Escalating rhetoric over North Korea's nearly-recognized nuclear ambitions reached new heights -- or new lows -- this week as Donald Trump promised "fire, fury, and frankly power, the likes of which the world has never seen before" if the regime doesn't stop threatening the United States.

As others within the Administration scramble to cool concerns at home and abroad, the crisis has given the president and some of his deputies the opportunity to flex what they see as America's unparalleled global dominance in the new Trumpian era.


One of the loudest voices in recent days has been Sebastian Gorka, Trump's deputy advisor on national security issues.

With a Ph.D. in political science from his native Hungary, Gorka is a professed expert in radical jihadism and was one of the cheerleaders for Trump's Muslim travel ban. At least twice since May, he was expected to leave the White House, but instead, he has emerged most recently proponent of America's role as a global "hyperpower."

"We are not just a superpower," he said on Fox and Friends on Wednesday morning, "We were a superpower. We are now a hyperpower. Nobody in the world, especially not North Korea, comes close to challenging our military capabilities."

What is a hyperpower?

The term "hyperpower" was coined in the late 1990s to describe a world-dominating country or empire -- one that projects its power around the world and has no superior in terms of military and economic might.

In her 2007 book "Day of Empire: How Hyperpowers Rise to Global Dominance -- And Why They Fail," Yale Law professor Amy Chua identifies seven empires that fit the definition of a "hyperpower" over the course of history; the Persian Empire (559-330 CE), the Roman Empire, China's Tang Dynasty (618-907 CE), the Mongol Empire, the Dutch in the 17th Century, the British Empire until the mid-20th Century, and the United States since the collapse of the Soviet Union.

What goes up must come down

As Chua's list shows, most hyperpowers dominate for decades or even centuries. But just twenty years into our tenure, some experts see the United States as already a hyperpower in decline.

In May 2017, Defense Intelligence Agency Director Lt. Gen. Vincent R. Stewart told the Senate Armed Services Committee in written testimony that "foreign militaries are emerging with near-peer and, in some cases, peer capabilities" compared to our military.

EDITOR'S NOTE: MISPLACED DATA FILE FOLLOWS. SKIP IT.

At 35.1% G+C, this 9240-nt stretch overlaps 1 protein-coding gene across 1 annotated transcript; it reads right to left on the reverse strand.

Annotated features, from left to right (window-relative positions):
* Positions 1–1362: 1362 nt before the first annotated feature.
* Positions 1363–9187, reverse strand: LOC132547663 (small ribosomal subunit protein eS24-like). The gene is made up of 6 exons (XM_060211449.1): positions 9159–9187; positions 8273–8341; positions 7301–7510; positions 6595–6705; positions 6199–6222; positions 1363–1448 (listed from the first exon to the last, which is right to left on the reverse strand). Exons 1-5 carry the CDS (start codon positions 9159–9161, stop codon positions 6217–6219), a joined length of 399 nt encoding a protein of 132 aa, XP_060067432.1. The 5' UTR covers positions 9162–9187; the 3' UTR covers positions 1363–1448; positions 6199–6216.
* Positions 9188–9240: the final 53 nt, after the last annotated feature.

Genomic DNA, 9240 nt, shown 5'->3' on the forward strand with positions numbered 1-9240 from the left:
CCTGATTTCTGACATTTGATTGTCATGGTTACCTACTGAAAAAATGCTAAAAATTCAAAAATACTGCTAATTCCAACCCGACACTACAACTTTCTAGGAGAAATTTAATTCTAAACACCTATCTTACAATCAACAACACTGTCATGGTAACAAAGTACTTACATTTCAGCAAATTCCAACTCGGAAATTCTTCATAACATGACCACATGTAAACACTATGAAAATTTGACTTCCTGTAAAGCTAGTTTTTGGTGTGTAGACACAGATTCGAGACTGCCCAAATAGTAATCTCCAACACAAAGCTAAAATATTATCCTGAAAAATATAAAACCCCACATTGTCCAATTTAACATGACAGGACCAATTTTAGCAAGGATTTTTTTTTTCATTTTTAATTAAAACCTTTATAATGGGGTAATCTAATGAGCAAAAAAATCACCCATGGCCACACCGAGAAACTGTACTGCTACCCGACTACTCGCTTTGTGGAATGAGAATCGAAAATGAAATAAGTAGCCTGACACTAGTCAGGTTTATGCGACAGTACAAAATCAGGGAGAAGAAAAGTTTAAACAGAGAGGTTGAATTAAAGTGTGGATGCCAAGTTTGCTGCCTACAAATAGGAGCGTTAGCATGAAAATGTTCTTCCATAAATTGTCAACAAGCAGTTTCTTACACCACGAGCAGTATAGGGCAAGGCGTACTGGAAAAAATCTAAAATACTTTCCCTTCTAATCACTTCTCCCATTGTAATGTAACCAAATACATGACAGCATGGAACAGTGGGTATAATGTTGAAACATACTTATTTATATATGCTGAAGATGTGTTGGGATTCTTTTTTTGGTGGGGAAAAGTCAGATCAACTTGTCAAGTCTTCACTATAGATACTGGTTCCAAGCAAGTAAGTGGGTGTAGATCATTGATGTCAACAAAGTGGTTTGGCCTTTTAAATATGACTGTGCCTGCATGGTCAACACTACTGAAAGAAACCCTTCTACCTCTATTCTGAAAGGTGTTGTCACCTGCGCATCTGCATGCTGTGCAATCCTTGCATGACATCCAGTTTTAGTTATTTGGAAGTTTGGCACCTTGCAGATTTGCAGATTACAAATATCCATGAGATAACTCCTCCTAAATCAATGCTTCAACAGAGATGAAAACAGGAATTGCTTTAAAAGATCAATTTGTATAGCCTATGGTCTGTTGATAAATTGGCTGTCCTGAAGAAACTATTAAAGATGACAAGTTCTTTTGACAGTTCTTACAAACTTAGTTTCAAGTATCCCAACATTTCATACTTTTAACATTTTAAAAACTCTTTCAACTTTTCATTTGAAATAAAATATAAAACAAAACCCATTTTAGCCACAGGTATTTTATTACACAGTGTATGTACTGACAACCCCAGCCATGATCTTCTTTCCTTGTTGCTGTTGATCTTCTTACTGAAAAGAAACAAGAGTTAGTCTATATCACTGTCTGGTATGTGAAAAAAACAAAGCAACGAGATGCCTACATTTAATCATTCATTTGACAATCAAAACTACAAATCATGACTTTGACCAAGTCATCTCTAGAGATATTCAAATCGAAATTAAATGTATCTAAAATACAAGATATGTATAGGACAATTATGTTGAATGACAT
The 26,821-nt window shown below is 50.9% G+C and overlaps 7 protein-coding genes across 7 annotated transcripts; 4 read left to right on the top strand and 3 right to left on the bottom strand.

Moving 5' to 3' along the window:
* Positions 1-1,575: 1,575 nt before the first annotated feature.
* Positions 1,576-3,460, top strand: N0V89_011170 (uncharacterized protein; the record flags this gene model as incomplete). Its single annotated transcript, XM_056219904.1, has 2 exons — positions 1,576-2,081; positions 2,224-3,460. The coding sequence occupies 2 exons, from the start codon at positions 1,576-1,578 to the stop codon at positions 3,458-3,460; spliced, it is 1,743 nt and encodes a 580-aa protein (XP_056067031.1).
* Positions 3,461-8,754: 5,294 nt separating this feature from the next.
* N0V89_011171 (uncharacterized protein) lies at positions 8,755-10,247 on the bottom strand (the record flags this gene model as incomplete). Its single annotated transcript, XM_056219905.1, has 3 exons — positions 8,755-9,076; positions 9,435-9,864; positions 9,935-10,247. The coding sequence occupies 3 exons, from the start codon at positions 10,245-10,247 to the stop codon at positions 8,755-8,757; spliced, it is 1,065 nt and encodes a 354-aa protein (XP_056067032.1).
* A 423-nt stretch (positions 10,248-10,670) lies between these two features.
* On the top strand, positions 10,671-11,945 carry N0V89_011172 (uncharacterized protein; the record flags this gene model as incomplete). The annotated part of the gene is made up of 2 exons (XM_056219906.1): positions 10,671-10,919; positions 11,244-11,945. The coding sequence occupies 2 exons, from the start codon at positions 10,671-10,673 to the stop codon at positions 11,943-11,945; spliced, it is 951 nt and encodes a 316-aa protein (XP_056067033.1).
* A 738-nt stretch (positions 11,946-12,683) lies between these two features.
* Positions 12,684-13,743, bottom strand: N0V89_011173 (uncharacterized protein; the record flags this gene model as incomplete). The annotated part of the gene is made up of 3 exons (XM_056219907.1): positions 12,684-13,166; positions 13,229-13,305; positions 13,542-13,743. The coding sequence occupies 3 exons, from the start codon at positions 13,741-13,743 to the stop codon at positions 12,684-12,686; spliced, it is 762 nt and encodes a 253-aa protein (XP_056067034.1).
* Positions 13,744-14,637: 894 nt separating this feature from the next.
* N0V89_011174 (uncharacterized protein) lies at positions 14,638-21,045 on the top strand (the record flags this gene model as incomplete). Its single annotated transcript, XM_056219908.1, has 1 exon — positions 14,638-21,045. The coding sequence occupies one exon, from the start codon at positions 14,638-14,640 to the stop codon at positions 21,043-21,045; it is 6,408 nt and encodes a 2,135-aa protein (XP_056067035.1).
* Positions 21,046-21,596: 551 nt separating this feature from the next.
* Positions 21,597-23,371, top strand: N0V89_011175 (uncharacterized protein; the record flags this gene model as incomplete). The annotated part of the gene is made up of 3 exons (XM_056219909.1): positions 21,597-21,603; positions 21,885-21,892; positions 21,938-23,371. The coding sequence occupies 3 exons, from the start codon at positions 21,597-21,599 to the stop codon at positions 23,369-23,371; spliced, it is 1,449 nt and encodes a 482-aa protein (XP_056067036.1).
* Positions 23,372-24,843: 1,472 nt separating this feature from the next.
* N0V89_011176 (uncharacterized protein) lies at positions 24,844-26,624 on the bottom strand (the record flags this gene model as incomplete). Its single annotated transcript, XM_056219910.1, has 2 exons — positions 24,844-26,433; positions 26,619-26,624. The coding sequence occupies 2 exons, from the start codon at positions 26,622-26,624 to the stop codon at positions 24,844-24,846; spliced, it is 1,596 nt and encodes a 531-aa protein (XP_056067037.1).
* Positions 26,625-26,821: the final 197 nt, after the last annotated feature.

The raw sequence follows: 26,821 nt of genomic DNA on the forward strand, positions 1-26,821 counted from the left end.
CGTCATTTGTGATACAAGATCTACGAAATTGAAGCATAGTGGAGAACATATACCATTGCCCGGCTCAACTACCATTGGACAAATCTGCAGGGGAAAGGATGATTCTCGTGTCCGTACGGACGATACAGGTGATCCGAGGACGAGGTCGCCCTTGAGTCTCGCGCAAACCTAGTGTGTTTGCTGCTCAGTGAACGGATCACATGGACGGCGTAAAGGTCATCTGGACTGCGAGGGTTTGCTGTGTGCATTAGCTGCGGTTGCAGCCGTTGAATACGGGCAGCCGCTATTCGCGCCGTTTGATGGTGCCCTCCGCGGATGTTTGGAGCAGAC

Global adversaries have studied our methods and adapted to them. China and Russia, in particular, are increasingly competitive in terms of military growth.

While we still have the world's biggest economy, we will likely be eclipsed in coming decades by China and India.

We're even failing Chua's test of a hyperpower. She argues that dominant empires flourished by harnessing diversity, using the energy and innovation of 'outsiders' brought into the fold by conquest, expansion, and immigration. Yet Trump's nativist stance toward immigration seeks to keep the energy and innovation outside our borders.

Shh... Don't tell Trump

Trump seems to see none of this.

Around the time Gorka was on Fox News warning North Korea "don't test America and don't test Donald J.

Trump," Donald J. Trump was busy tweeting:

"My first order as President was to renovate and modernize our nuclear arsenal. It is now far stronger and more powerful than ever before....Hopefully we will never have to use this power, but there will never be a time when we are not the most powerful nation in the world!"

Of course, Trump's first order as president was actually on health care repeal and a trillion-dollar modernization of our nuclear arsenal began under Barack Obama was won't be complete for a decade or more.

And even if we aren't there already, there will come a time when we are not the most powerful nation in the world.